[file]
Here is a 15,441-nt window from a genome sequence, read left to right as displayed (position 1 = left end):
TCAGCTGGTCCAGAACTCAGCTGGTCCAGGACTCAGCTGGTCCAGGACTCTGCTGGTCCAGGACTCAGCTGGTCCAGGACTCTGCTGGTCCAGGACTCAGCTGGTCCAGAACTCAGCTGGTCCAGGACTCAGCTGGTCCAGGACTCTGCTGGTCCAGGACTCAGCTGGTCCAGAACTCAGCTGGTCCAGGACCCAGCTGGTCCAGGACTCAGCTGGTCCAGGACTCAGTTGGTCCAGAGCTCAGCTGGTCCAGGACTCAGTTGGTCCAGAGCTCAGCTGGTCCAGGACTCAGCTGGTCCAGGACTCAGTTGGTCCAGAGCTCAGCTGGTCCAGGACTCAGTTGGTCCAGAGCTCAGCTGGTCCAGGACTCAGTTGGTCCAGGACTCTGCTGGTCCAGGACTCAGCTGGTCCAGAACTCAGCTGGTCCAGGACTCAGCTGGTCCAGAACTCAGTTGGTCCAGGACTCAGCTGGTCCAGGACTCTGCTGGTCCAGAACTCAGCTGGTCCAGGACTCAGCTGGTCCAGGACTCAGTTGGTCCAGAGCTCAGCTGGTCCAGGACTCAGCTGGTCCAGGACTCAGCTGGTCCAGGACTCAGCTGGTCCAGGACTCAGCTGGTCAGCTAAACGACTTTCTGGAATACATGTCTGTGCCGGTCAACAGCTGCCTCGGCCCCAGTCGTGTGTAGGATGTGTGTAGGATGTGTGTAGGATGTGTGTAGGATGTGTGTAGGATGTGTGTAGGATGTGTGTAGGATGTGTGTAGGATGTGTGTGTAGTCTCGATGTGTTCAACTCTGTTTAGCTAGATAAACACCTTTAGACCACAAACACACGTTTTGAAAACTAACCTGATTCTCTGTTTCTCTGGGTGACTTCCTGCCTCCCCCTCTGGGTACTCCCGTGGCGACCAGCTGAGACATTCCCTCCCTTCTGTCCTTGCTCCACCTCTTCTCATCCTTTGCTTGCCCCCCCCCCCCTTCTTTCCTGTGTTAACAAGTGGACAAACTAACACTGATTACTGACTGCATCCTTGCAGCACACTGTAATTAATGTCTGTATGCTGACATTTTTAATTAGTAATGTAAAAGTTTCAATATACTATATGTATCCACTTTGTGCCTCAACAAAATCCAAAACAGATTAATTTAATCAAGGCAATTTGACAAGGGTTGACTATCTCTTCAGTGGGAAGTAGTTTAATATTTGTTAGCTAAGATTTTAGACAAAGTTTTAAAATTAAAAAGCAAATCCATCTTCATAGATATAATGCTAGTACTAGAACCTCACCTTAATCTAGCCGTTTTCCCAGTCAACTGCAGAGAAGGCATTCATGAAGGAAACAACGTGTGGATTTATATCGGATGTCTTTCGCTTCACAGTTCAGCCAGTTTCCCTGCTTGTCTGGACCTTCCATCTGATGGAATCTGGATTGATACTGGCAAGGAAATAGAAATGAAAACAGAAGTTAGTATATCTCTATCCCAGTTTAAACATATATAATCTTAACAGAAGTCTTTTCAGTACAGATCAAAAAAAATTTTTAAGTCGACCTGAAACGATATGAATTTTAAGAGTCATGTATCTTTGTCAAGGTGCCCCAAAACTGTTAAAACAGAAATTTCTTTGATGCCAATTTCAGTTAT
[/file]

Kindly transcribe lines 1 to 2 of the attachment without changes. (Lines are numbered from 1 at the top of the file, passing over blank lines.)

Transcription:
Here is a 15,441-nt window from a genome sequence, read left to right as displayed (position 1 = left end):
TCAGCTGGTCCAGAACTCAGCTGGTCCAGGACTCAGCTGGTCCAGGACTCTGCTGGTCCAGGACTCAGCTGGTCCAGGACTCTGCTGGTCCAGGACTCAGCTGGTCCAGAACTCAGCTGGTCCAGGACTCAGCTGGTCCAGGACTCTGCTGGTCCAGGACTCAGCTGGTCCAGAACTCAGCTGGTCCAGGACCCAGCTGGTCCAGGACTCAGCTGGTCCAGGACTCAGTTGGTCCAGAGCTCAGCTGGTCCAGGACTCAGTTGGTCCAGAGCTCAGCTGGTCCAGGACTCAGCTGGTCCAGGACTCAGTTGGTCCAGAGCTCAGCTGGTCCAGGACTCAGTTGGTCCAGAGCTCAGCTGGTCCAGGACTCAGTTGGTCCAGGACTCTGCTGGTCCAGGACTCAGCTGGTCCAGAACTCAGCTGGTCCAGGACTCAGCTGGTCCAGAACTCAGTTGGTCCAGGACTCAGCTGGTCCAGGACTCTGCTGGTCCAGAACTCAGCTGGTCCAGGACTCAGCTGGTCCAGGACTCAGTTGGTCCAGAGCTCAGCTGGTCCAGGACTCAGCTGGTCCAGGACTCAGCTGGTCCAGGACTCAGCTGGTCCAGGACTCAGCTGGTCAGCTAAACGACTTTCTGGAATACATGTCTGTGCCGGTCAACAGCTGCCTCGGCCCCAGTCGTGTGTAGGATGTGTGTAGGATGTGTGTAGGATGTGTGTAGGATGTGTGTAGGATGTGTGTAGGATGTGTGTAGGATGTGTGTAGGATGTGTGTGTAGTCTCGATGTGTTCAACTCTGTTTAGCTAGATAAACACCTTTAGACCACAAACACACGTTTTGAAAACTAACCTGATTCTCTGTTTCTCTGGGTGACTTCCTGCCTCCCCCTCTGGGTACTCCCGTGGCGACCAGCTGAGACATTCCCTCCCTTCTGTCCTTGCTCCACCTCTTCTCATCCTTTGCTTGCCCCCCCCCCCCTTCTTTCCTGTGTTAACAAGTGGACAAACTAACACTGATTACTGACTGCATCCTTGCAGCACACTGTAATTAATGTCTGTATGCTGACATTTTTAATTAGTAATGTAAAAGTTTCAATATACTATATGTATCCACTTTGTGCCTCAACAAAATCCAAAACAGATTAATTTAATCAAGGCAATTTGACAAGGGTTGACTATCTCTTCAGTGGGAAGTAGTTTAATATTTGTTAGCTAAGATTTTAGACAAAGTTTTAAAATTAAAAAGCAAATCCATCTTCATAGATATAATGCTAGTACTAGAACCTCACCTTAATCTAGCCGTTTTCCCAGTCAACTGCAGAGAAGGCATTCATGAAGGAAACAACGTGTGGATTTATATCGGATGTCTTTCGCTTCACAGTTCAGCCAGTTTCCCTGCTTGTCTGGACCTTCCATCTGATGGAATCTGGATTGATACTGGCAAGGAAATAGAAATGAAAACAGAAGTTAGTATATCTCTATCCCAGTTTAAACATATATAATCTTAACAGAAGTCTTTTCAGTACAGATCAAAAAAAATTTTTAAGTCGACCTGAAACGATATGAATTTTAAGAGTCATGTATCTTTGTCAAGGTGCCCCAAAACTGTTAAAACAGAAATTTCTTTGATGCCAATTTCAGTTAT